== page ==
Drug companies have spent billions of dollars searching for therapies to reverse or significantly slow Alzheimer’s disease, to no avail. Some researchers argue that the best way to make progress is to create better animal models for research, and several teams are now developing mice that more closely simulate how the disease devastates people’s brains.
The US National Institutes of Health (NIH), the UK Dementia Research Institute and Jackson Laboratory (JAX) — one of the world’s biggest suppliers of lab mice — are among the groups trying to genetically engineer more sophisticated rodents. Scientists are also probing the complex web of mutations that influences neurological decline in mice and people.
“We appreciate that the models we had were insufficient,” says Bruce Lamb, a neuroscientist at Indiana University in Indianapolis who directs the NIH-funded programme. “I think it’s sort of at a critical juncture right now.”
Alzheimer’s is marked by cognitive impairment and the build-up of amyloid-protein plaques in the brains of people, but the disease does not occur naturally in mice. Scientists get around this by studying mice that have been genetically modified to produce high levels of human amyloid protein. These mice develop plaques in their brains, but they still do not display the memory problems seen in people.
Many experimental drugs that have successfully removed plaques from mouse brains have not lessened the symptoms of Alzheimer’s disease in people. One high-profile stumble came last month, when three companies reported that their Alzheimer’s drugs — from a class called BACE inhibitors — had failed in large, late-stage clinical trials. Although the drugs successfully blocked the accumulation of amyloid protein in mice, they seemed to worsen cognitive decline and brain shrinkage in people.
A complex genetic stew
The drive for better mouse models comes as genomics studies are linking the most common form of Alzheimer’s — late onset — to dozens of different genes1. This diversity suggests that each case of the disease is caused by a different combination of genetic and environmental factors. “There is no single Alzheimer’s disease,” says Gareth Howell, a neuroscientist at Jackson Laboratory (JAX) in Bar Harbor, Maine.
Howell argues that scientists’ reliance on inbred lab mice with only a few genetically engineered mutations might have limited research. His own work suggests that in mice, just as in people, genetic diversity plays a part in determining how neurodegeneration progresses.
When Howell’s team modified two genes associated with early-onset Alzheimer’s in both lab mice and their wild cousins, all of the animals developed amyloid plaques. But although the more-inbred lab mice did not display any outward signs of Alzheimer’s, a portion of the genetically diverse wild mice suffered memory problems. The researchers think that a combination of plaques and unknown genetic factors caused these symptoms. They presented the results this month at a meeting of the Society for Neuroscience in San Diego, California.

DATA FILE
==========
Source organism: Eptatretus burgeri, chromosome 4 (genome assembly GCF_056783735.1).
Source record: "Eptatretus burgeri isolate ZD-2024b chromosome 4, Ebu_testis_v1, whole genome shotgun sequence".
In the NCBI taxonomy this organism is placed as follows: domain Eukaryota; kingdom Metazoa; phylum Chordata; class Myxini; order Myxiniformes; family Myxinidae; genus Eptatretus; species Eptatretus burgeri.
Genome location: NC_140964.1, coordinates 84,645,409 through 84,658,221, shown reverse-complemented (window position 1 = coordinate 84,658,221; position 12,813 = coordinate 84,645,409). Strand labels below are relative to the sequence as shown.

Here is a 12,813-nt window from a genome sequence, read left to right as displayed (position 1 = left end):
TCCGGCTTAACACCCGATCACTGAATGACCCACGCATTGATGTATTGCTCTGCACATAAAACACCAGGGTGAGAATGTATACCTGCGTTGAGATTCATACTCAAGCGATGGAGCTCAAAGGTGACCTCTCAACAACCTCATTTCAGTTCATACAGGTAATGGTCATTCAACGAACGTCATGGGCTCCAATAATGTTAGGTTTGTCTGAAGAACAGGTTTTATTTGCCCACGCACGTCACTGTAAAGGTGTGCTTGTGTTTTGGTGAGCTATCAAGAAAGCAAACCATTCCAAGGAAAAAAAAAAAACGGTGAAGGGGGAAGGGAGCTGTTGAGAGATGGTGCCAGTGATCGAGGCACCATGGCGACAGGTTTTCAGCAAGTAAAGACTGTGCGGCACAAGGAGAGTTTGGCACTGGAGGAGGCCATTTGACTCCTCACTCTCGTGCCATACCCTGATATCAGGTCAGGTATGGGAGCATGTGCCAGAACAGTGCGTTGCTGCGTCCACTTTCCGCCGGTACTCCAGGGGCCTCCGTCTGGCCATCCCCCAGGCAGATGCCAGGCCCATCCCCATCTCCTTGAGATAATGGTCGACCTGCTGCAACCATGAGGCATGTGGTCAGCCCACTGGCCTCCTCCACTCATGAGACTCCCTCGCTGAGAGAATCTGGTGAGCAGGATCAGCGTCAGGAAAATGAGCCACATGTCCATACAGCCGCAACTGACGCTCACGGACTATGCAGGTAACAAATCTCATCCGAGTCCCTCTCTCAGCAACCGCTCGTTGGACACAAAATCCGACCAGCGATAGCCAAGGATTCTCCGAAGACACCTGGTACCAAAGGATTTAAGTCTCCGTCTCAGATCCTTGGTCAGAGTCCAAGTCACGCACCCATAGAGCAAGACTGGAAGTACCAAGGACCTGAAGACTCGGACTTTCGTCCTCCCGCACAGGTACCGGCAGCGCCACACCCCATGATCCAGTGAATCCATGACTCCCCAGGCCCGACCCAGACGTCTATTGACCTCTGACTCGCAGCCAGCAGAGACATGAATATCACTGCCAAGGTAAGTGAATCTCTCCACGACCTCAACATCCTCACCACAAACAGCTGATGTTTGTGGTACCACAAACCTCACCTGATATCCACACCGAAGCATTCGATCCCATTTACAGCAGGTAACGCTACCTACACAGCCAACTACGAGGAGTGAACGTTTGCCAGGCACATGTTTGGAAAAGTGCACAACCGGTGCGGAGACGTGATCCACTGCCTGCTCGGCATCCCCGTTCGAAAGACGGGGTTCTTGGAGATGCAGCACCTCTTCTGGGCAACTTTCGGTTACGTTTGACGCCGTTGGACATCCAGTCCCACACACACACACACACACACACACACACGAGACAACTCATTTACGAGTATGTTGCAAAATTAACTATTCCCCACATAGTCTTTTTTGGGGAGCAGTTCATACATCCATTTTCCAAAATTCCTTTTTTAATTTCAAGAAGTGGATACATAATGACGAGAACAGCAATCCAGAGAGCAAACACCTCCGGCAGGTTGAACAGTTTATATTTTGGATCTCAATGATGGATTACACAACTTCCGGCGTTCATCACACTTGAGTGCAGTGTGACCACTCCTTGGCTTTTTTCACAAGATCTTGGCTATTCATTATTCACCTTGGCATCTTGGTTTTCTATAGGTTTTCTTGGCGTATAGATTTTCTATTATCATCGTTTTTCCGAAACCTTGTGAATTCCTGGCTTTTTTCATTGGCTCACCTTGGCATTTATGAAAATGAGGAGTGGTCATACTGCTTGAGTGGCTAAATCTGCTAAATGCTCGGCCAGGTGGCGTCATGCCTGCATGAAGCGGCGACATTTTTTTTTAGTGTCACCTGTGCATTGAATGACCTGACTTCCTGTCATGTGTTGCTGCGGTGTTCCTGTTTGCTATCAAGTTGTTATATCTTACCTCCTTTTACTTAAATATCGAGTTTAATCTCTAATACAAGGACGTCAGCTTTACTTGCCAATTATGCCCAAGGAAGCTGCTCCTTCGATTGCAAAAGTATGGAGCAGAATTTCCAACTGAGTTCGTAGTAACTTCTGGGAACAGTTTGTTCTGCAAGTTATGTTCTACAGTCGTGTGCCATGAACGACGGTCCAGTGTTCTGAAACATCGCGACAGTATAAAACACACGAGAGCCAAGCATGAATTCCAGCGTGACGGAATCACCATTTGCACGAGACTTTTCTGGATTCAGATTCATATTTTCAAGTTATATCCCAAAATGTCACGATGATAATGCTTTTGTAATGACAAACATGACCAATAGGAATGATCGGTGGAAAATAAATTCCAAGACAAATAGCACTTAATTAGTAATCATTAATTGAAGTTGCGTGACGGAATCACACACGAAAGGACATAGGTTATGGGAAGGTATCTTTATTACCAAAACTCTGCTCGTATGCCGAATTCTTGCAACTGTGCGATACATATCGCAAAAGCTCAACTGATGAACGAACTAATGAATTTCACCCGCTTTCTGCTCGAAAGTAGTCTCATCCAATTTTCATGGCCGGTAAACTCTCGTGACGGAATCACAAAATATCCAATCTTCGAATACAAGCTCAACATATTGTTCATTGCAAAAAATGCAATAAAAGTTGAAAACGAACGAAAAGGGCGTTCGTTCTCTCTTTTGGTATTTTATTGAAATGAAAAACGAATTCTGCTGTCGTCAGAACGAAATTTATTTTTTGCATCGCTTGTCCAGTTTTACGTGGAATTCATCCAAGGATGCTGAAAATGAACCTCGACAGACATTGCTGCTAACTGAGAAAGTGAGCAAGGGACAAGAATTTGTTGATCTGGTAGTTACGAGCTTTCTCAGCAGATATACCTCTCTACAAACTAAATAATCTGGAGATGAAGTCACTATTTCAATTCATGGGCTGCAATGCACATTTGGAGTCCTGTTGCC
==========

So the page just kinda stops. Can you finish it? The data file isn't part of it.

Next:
Another study, by neuroscientist Catherine Kaczorowski at JAX, suggests that animals’ genetic make-up affects how they respond to environmental triggers. Her group bred genetically diverse wild mice to lab mice with mutations that cause amyloid plaques to form. Some of the resulting offspring were more likely to develop cognitive problems if they ate a high-fat diet, yet other mice with the diet had a lower risk of these symptoms, Kaczorowski reported at the San Diego meeting.
Understanding how this expanded universe of genetic factors affects Alzheimer’s risk will require a host of new animal models with different combinations of mutations. Several efforts to engineer these next-generation mice are already under way.
In 2016, the NIH started the MODEL-AD consortium to develop more Alzheimer’s mice and make them available to researchers. Project scientists engineer mice with different genetic mutations associated with early- or late-onset Alzheimer’s, and test the animals to see whether they display signs of the disease. They then post descriptions of each mouse type in an online database. Lamb says that the team has released about 30 mouse varieties, and received more than 500 orders for the animals from academic scientists and biotechnology companies.
And in January, the UK Dementia Research Institute in London launched a similar programme. Scientists there are developing model mice whose brains show the amyloid plaques and tangles of another protein, called tau, that appear in people with Alzheimer’s. To mimic the brain inflammation that the disease causes, the group is implanting neural immune cells grown from human stem cells into the brains of mice.
Ultimately, researchers hope that the models will reveal ways to predict whether a person will respond to a particular Alzheimer’s therapy. And having a better understanding of how inflammation and genes drive the disease could help to identify it in people before plaques and tangles have formed, says Rudolph Tanzi, a neurologist at Harvard University in Cambridge, Massachusetts. “That’s why it’s so important to have those animal models available and really start working on all these genes.”
But Bart de Strooper, a molecular biologist at the Catholic University of Leuven (KU Leuven) in Belgium, urges caution. De Strooper, who directs the UK programme, says that none of the next-generation animals is likely to be a perfect analogue for people. “The biggest mistake you can make,” he says, “is to think you can ever have a mouse with Alzheimer’s disease.”
Nature 563, 611-612 (2018)